Building bridges, constructing embassies
Construction can be a complex undertaking, often involving a delicate balancing act involving subcontractors, materials, schedules, and budgets. But move that construction site to a distant, developing nation where English is not the main language, add a few layers of federal-government red tape, and challenges start stacking up faster than bricks and mortar.
Few people know that better than Philip Barth, A.B. ’77. As director of construction management for the U.S. State Department, Barth oversees a global portfolio of $14.5 billion in active U.S. embassy construction projects, including about $3.5 billion of new work each year.
“The challenges of seeing things at the macroscopic level are new and different for me,” said Barth. “My work involves stepping back and trying to find ways to improve our efficiency, while negotiating with different entities to get what we need to be successful in our programs.”
He enjoys the global impact of his work, but Barth, now in his 31st year at the State Department, never intended to pursue a career in public service. As a Harvard undergraduate, he nearly pursued a concentration in folklore and mythology before deciding his job prospects would likely be better if he studied applied sciences at the John A. Paulson School of Engineering and Applied Sciences.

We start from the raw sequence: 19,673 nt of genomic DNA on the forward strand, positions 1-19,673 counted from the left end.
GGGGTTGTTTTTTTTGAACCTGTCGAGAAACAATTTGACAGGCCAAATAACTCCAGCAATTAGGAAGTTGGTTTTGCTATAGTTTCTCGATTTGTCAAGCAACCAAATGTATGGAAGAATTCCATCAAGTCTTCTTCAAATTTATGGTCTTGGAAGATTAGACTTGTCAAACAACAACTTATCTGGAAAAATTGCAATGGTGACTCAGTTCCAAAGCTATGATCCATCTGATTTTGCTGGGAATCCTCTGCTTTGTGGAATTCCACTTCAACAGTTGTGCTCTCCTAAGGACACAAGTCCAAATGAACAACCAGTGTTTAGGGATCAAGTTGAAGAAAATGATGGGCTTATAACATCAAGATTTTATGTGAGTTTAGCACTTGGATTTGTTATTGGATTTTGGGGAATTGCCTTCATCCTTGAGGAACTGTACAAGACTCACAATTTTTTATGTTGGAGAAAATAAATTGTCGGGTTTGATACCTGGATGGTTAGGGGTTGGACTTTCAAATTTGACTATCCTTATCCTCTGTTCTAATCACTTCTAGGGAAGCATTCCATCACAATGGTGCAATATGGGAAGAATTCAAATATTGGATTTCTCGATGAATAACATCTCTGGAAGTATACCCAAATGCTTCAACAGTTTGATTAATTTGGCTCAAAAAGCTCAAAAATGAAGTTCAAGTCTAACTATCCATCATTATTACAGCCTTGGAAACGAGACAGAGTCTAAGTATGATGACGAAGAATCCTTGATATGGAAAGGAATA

Barth harbored an interest in math from an early age, but his greatest childhood passion, which followed him into adulthood, was a yearning to travel the world. His college girlfriend, Debbi (now his wife), shared that passion, so they decided to undertake mission work in the Middle East to foster better cross-cultural understanding.